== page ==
Monday, October 10, 2016

Three Things I'm Scared Of Right Now

A new NBC/WSJ poll taken in the aftermath of the Donald Trump sexual assault comments has Hillary Clinton up a whopping 11 points in a four-way race (it jumps to 14 points in a two way). FiveThirtyEight has her chances of winning the presidency at 82%; Daily Kos Elections has her at 94% (and while I wouldn't normally trust a partisan site like Daily Kos, DK Elections is the successor to the old "Swing State Project" site -- a group I very much trust and whom I'm found to be eminently impartial and reliable in their electoral analysis). The polls look good, and that makes me feel good.

But still worried. Here are three things that will keep me up at night until the moment Hillary Clinton gets a check mark next to her name on election day.

(1) From Brexit to the Columbia peace deal, this year it seems like polls have consistently underestimated the electoral allure of right-wing resentment. Do they underestimate it by enough to overcome an ever-widening Clinton lead -- and Clinton's far superior campaign organization and ground game? I don't think so, but who knows? This one boils down to "can I trust the polls", and while the answer to that isn't always yes, it's never reliably no, so I'm trying to put this one aside.

(2) If Trump wins, how much unrest will we see in America's streets? Trump's "Second Amendment" comment raised the question of whether his supporters would even accept a Clinton election (and it took a long time for him to say if he'd do so when answering that question directly in the first debate). But there is a simmering mix of anger and fear of a Trump presidency in many corners of America too -- anger that America has not been living up to its promises of equal justice under law, and fear that Trump is the manifestation of White Americans preference that we continue not to do so. If there are marches or demonstrations in American urban centers, we could see a genuine, military-style crackdown from a Trump administration. It's not like he has much care or respect for the bounds of law.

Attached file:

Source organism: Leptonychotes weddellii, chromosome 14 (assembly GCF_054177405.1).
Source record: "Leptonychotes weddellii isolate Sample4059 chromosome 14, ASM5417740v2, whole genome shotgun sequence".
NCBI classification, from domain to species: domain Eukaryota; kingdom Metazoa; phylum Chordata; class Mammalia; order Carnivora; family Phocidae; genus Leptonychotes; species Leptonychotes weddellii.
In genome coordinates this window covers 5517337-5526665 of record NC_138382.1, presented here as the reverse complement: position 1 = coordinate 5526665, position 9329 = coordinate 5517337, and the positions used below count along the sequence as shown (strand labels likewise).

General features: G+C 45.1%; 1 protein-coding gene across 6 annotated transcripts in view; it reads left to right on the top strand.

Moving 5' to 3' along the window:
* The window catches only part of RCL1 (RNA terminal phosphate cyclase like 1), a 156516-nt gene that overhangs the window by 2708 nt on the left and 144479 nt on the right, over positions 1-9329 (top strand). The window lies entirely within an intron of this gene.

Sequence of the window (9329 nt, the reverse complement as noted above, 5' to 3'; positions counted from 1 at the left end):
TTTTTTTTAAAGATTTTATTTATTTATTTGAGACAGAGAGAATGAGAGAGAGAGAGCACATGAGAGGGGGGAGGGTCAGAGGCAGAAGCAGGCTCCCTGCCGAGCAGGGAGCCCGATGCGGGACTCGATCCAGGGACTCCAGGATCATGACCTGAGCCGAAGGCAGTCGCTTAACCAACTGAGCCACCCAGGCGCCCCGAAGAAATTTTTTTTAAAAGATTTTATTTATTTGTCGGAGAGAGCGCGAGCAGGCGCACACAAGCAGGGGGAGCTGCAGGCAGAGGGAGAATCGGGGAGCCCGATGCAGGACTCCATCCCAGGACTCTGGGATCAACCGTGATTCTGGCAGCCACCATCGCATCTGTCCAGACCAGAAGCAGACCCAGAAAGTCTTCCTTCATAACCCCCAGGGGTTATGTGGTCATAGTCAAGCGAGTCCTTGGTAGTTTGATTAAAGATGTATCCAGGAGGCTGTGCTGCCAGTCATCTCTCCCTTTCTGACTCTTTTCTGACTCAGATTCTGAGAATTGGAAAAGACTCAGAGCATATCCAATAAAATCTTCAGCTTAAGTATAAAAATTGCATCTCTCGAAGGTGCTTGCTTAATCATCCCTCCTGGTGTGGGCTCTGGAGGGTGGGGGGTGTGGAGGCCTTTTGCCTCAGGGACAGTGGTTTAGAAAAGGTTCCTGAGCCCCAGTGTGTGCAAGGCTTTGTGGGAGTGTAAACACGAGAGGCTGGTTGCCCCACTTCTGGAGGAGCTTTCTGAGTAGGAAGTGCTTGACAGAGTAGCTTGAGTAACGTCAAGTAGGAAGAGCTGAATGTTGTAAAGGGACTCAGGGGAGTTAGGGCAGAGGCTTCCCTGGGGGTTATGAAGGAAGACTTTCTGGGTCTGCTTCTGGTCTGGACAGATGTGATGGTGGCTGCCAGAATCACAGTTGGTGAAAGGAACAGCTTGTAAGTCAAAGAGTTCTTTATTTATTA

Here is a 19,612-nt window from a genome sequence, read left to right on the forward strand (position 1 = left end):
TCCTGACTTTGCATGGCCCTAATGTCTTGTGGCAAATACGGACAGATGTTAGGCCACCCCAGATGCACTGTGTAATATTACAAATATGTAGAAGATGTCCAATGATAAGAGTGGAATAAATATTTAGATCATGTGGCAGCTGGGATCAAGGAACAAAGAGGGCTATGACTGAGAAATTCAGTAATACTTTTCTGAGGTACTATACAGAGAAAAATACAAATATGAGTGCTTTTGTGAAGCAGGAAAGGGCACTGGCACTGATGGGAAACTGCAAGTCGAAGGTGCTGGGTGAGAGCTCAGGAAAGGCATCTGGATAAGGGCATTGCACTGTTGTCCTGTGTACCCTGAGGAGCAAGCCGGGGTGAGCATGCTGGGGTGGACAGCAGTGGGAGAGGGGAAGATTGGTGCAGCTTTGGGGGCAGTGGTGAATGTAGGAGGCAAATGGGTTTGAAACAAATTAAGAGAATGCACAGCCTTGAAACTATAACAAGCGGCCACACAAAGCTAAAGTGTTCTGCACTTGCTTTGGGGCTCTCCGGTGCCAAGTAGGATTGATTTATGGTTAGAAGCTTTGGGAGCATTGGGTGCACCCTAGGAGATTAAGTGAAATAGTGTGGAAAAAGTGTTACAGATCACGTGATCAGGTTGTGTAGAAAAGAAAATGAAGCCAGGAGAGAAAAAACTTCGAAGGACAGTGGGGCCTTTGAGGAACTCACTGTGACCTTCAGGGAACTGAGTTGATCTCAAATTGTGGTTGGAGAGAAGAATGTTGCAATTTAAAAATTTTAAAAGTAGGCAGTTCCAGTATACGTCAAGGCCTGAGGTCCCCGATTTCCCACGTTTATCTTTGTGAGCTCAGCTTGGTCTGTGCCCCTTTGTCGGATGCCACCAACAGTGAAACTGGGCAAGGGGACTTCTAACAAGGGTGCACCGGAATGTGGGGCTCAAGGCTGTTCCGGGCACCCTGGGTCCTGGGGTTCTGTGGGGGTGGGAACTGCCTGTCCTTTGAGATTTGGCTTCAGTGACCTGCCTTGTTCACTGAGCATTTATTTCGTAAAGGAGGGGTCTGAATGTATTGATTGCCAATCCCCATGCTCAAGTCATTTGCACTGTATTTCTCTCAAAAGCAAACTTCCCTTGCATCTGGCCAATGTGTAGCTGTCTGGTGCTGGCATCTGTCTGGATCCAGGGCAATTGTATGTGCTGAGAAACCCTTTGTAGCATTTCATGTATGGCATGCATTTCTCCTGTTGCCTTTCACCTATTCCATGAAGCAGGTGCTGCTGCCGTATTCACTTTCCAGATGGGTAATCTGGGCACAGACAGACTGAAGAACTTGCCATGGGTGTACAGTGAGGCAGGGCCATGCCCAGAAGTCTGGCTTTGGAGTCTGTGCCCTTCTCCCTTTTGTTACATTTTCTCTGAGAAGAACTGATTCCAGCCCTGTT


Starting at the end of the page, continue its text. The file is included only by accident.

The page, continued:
(3) Russians hacking the polling machines. This one might be my greatest fear, because even if we catch it, it would still throw our nation into chaos without clear route to recovery. The risk is real, and I'm honestly not sure why Russia wouldn't try it. Imagine how it would play out: We start seeing suspiciously high Trump numbers in precincts he shouldn't be close in. The President and the head of the CIA announce that they are sure that the polling machines have been compromised by a Russian intrusion. Does anyone think any Republican would believe it? They'd immediately go in on how Obama and Hillary are trying to steal the election! Even if the evidence of Russian tampering is clear, it will no doubt be technical and not amenable to "smoking gun" images or videos. Circumstances like this require trust in our governmental institutions, and the rise of Donald Trump is the rise of a large swath of Americans who have been willing to believe anything and everything about Obama, Clinton, and the entire federal government. There's no way they'd accept a hacking story, even if it was entirely true


Anonymous said...

Just responding to concern #1:

The Brexit polling was too close to call going into voting day and in fact showed Brexit winning over Remain in the polls where there was a clear leader. FARC deal had too many polling issues (hard to poll heavily rural areas w/ minimal access) to be accurately forecasted. We have an entirely different situation from both here.

Gabe said...

In addition to the above comment, I'd also note that Trump tended to underperform his polling in the primaries, and did poorly among late-deciding voters-- both of which seem to undercut the notion that Trump has some massive hidden support base among non-traditional voters that goes systematically undetected by the polls but materializes on Election Day.